Jeff and I chose the Cholla Trailhead to ease my post fracture fears of scrambling.

This is an extremely busy trail (as is the Echo Canyon Trail). Street parking is at a premium and will require an additional .5 mile hike uphill just to reach the TH. We were actually there for a Thursday lunch hike and had trouble finding a place to park. There are no other parking options except along the street, so we circled a couple of times before a spot opened up.

IMG_0867

Not the greatest parking options at Camelback Mountain

Though dogs are allowed on this trail, we really should have left Sam at home. I ended up going against the leash laws and let Sam off his leash in order to prevent tripping up other hikers. There was a sign posted at the TH that stated that they were holding meetings to discuss shutting the trail down in the future to dogs. This is one of those rare times I might agree with the “No Dogs Allowed” policy.

Camelback truly is a great hike if you are patient and is a moderate hike until the last .3 miles. It is a pure scramble and bouldering for the last push. It was beyond my ability with a still healing wrist, so Sam and I waited in the saddle while Jeff summited the peak.

IMG_0878

Stuck in traffic

IMG_0888

View from the top

The city views are amazing and I am glad that we made the effort to do this well-known hike. But it was too crowded for my liking and we will probably stick to the Tonto National Forest in the future to get our hike on.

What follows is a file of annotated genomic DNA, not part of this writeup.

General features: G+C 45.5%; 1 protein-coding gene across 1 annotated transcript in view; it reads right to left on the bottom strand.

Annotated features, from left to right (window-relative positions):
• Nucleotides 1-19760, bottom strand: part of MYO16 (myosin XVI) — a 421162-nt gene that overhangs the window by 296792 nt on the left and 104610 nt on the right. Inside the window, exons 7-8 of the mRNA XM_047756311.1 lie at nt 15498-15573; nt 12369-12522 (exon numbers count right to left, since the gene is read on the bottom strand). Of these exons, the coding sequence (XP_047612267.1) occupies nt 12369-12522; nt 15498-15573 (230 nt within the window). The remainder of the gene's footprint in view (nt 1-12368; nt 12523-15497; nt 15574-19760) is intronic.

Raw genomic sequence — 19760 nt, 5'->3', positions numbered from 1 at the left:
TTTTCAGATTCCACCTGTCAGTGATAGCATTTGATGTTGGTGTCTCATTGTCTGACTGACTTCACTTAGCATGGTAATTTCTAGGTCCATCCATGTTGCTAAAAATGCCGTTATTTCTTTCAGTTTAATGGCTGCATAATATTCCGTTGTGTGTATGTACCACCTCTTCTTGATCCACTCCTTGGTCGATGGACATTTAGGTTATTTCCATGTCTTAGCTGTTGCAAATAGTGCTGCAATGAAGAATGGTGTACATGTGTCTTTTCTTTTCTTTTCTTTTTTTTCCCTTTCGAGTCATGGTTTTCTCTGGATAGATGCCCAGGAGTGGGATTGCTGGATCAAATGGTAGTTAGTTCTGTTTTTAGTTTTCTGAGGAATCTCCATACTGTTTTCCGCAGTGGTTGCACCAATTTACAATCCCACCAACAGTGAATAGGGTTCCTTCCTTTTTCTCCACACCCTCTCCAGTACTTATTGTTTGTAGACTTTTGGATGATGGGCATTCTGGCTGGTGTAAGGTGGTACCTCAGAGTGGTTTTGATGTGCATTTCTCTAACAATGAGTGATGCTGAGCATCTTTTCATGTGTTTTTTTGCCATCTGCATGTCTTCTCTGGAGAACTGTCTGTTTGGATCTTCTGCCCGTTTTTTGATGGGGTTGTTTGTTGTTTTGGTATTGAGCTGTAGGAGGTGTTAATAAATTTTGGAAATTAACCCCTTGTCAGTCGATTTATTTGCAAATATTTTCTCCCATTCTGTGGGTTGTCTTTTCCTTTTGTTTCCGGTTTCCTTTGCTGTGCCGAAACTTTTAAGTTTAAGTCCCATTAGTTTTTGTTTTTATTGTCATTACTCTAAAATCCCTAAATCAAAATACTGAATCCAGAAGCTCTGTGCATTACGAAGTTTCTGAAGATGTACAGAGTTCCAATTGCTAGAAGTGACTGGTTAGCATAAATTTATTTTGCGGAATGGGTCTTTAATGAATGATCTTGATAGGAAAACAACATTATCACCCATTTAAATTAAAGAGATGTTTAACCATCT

So that is my hiking summary for the Phoenix/Mesa area for winter of 2015/16. All in all it’s been a wonderful place to burn up a cold winter in the lap of warm sunny luxury.

We have a three-week trip with multi-stop flights to Nashville for a Sales Conference and 2 weeks home in Bentonville, Arkansas before flying back to our home on wheels in Mesa.

March will have us moving north for the Easter Jeep Safari in Moab, Utah to cross another destination off our bucket list. Oh…the tragedy of our life!

Stay tuned!

IMG_0304

Words to live by!

 

 

Advertisements
  1. #1 by Carin on February 21, 2016 - 11:38 pm

    Phew. I’m tired just reading the blog. Lol
    Where did you stay in Mesa?
    Have a safe trip!

    Carin & Les

    Like

    • #2 by Deb on February 22, 2016 - 12:37 am

      Hey Carin. We have been staying in a friends driveway that has full hookups. Doesn’t get much better than that!

      Like

Leave a Reply

Fill in your details below or click an icon to log in:

WordPress.com Logo

You are commenting using your WordPress.com account. Log Out / Change )

Twitter picture

You are commenting using your Twitter account. Log Out / Change )

Facebook photo

You are commenting using your Facebook account. Log Out / Change )

Google+ photo

You are commenting using your Google+ account. Log Out / Change )

Connecting to %s

%d bloggers like this: